The after-effects of a stroke vary depending on the parts of the body affected and the stage of the person’s recovery and rehabilitation. The tips below will assist you in choosing the ones that best fit your situation and experience.
- Choose loose-fitting sleeves, armholes, pant legs and elastic or drawstring waistlines.
- Clothes that go over the head should have stretch openings with Velcro closures.
- Select clothes with easy-to-close fasteners in the front.
- If possible, replace buttons, zippers and laces on your favorite clothes with Velcro fasteners.
- Try out dressing aids (things that make dressing easier). Dressing aids can be found in drug and medical supply stores and include:
- A mirror which hangs around the neck to comb hair, apply makeup and jewelry
- A long-handled shoe horn
- A device to help pull on stockings
- Try out adaptable clothing, which can be found on websites such as:
Staying safe and connected
- Write out emergency and family phone numbers in large print on index cards or whiteboards and place them in handy locations all over the home.
- Arrange for people to check in with the person at specific times during the day and evening.
- In all rooms, keep telephones or call devices within easy reach and consider purchasing an alert device for the patient to wear.
- Soft foods and foods with stronger flavors may encourage stroke survivors who are not eating enough. A low-salt, low-fat, low-cholesterol diet might be prescribed by the physician to help prevent a recurrent stroke.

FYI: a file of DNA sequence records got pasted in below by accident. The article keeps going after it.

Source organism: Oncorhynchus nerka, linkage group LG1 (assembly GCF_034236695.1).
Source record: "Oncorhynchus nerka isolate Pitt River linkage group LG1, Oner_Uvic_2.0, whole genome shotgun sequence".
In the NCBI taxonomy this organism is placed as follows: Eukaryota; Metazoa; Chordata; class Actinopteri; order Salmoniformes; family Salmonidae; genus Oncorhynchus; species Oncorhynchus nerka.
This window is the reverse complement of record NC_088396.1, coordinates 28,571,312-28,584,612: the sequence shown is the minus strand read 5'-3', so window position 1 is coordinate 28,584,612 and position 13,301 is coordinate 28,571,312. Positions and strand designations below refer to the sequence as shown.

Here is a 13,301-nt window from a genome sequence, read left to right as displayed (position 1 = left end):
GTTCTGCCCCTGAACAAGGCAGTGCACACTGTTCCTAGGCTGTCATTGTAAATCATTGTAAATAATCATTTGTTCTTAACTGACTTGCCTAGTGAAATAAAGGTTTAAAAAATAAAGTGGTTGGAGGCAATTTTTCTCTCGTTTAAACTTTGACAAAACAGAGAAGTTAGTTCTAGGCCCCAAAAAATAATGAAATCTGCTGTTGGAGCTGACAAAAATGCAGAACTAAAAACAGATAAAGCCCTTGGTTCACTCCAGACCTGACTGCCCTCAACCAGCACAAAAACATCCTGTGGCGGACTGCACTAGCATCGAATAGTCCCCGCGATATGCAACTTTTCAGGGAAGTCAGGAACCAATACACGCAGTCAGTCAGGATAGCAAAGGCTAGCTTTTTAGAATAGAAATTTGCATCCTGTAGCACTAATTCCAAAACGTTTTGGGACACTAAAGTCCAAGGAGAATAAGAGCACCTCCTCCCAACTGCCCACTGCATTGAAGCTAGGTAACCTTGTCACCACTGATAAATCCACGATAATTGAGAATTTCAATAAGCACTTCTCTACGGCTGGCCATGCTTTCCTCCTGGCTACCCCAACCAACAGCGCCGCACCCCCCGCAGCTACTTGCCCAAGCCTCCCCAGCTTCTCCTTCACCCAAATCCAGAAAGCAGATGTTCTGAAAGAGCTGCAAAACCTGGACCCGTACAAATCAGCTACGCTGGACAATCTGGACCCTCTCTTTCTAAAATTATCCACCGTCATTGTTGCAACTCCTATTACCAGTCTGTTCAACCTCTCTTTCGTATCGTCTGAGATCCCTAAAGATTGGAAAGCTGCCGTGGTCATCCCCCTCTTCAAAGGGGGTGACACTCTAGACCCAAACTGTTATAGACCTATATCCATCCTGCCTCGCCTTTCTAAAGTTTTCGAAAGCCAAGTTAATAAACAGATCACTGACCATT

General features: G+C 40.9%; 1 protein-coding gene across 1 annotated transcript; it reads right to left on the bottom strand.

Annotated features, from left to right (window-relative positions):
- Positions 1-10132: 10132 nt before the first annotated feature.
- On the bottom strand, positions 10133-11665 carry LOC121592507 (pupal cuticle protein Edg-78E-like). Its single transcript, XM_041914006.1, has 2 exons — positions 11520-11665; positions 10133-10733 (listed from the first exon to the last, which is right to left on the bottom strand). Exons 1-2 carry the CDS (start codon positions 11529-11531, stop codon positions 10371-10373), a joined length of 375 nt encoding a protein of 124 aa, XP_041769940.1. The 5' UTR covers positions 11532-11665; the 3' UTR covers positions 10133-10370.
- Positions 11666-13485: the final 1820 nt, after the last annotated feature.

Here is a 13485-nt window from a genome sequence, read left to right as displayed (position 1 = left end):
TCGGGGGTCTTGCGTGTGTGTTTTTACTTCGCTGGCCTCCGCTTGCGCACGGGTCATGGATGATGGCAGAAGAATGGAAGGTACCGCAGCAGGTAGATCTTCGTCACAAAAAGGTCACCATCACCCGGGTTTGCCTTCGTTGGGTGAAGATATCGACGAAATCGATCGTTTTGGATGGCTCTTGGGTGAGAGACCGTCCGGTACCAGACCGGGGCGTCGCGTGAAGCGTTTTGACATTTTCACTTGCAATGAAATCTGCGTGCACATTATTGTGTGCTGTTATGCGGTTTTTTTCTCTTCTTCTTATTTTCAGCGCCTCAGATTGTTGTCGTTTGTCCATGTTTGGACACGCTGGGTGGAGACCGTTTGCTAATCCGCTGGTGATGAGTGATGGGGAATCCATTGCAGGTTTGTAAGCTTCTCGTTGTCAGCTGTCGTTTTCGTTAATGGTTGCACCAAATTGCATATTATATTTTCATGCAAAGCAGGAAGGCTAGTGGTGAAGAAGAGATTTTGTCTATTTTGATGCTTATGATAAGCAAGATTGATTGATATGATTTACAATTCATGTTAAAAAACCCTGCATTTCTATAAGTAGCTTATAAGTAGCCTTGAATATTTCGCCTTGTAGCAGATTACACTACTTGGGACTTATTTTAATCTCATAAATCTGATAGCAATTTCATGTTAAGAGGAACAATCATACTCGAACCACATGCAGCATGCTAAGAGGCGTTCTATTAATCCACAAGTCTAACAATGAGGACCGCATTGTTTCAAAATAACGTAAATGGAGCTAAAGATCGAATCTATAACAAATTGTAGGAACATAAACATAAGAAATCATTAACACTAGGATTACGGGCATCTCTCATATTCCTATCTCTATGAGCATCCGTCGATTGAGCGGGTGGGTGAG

- Special utensils can help people with arm or hand problems:
- Flatware with built-up handles which are easier to grasp
- Rocker knives that allow cutting food with one hand
- Attachable rings that fit around a plate and keep food from being pushed off the plate
- Ill-fitting dentures or a reduced sense of taste or smell can make food unappealing.
- Food difficult to chew should be cut into small pieces.
- If a stroke survivor is unable to obtain groceries and cook meals, resources are available:
- Nutrition programs, such as Meals on Wheels and hot lunches offered through community centers
- Many grocery stores can deliver food either by ordering on the web or by telephone
- Religious and community organizations have programs that transport people to the store
- Help the stroke survivor to remain active.
- Strengthen leg muscles and balance through weight training and/or gentle exercise classes.
- Purchase flat, wide-toed shoes.
- Follow what has been taught in rehabilitation regarding limitations and when and for how long the person is to walk.
- Don’t rely on furniture for support while walking. Always use the assistive walking device prescribed.
- Recognize which of the medications can cause drowsiness or have any other symptoms that might make the person feel dizzy and fall, and take necessary precautions.
To make cleaning and other household chores easier
- Use simple cleaning products such as disposable wipes and mop heads.
- Choose one multi-purpose cleaning solution for most cleaning.
- Work on small areas at a time and take frequent breaks. Allow friends, family, neighbors, a maid or cleaning service to do some of the work.
Consider All Care to help when additional assistance is needed in any area.